Pardon Me, Mr. President

An order signed by President Abraham Lincoln, commuting a death sentence to life imprisonment.

President Abraham Lincoln personally reviewed over 1,600 cases of military convictions during his 1,503 days in office and issued many pardons and commutations to soldiers who were convicted of desertion. Lincoln referred to these cases as “Leg Cases.” He said, “If Almighty God gives a man a cowardly pair of legs, how can he help their running away with him?” When in doubt, President Lincoln tended to delay his decision, stating, “I must put this by until I can settle in my mind whether this soldier can better serve the country dead than living.”

In one case the President observed, “If a man had more than one life, I think a little hanging would not hurt this one; but after he is once dead we cannot bring him back, no matter how sorry we may be; so the boy shall be pardoned.”

The number of pardons had risen to such a level that his military commanders pleaded with him not to issue any more. The President had just received one such plea from General Benjamin Butler when he received a visit from the father of a solider who was facing a death sentence. The man came to the White House to plead for his son’s life. A cloud of sorrow came over the President’s face as he replied, “I am sorry to say I can do nothing for you. Listen to this telegram received from General Butler yesterday: ‘President Lincoln, I pray you not to interfere with the courts-martial of the army. You will destroy all discipline among our soldiers.’ – B.F. Butler.”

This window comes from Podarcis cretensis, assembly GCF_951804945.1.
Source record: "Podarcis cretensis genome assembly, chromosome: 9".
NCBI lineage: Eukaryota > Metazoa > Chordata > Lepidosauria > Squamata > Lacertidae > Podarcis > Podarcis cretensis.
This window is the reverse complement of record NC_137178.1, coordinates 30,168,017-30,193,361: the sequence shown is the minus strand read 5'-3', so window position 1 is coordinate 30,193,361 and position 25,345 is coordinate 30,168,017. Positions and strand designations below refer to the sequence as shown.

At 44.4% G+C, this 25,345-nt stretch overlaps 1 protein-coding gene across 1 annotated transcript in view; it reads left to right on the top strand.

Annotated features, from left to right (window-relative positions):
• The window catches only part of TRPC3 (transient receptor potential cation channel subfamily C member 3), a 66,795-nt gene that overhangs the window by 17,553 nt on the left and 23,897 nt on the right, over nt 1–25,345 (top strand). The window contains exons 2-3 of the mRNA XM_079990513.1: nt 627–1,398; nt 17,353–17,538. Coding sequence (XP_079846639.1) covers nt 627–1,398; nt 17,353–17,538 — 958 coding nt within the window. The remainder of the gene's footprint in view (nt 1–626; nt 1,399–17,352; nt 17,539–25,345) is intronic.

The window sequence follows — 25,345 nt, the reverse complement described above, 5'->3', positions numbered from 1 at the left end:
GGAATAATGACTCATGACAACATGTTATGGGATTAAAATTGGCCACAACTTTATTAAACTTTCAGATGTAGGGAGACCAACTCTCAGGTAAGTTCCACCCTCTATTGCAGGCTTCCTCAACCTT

Seeing the resulting despair settle upon the father’s face, Lincoln made up his mind and said, “By jingo, Butler or not Butler, here goes!” He snatched up a pen and a piece of paper, wrote a few words, and handed the note to the man, who read the words, “Job Smith is not to be shot until further orders from me – ABRAHAM LINCOLN.” The father started to cry, and said, “I thought it was to be a pardon; but you say, ‘not to be shot till further orders,’ and you may order him to be shot next week.”

President Lincoln smiled at the man and said, “I see you are not very well acquainted with me. If your son never looks on death till further orders come from me to shoot him, he will live to be a great deal older than Methuselah.”


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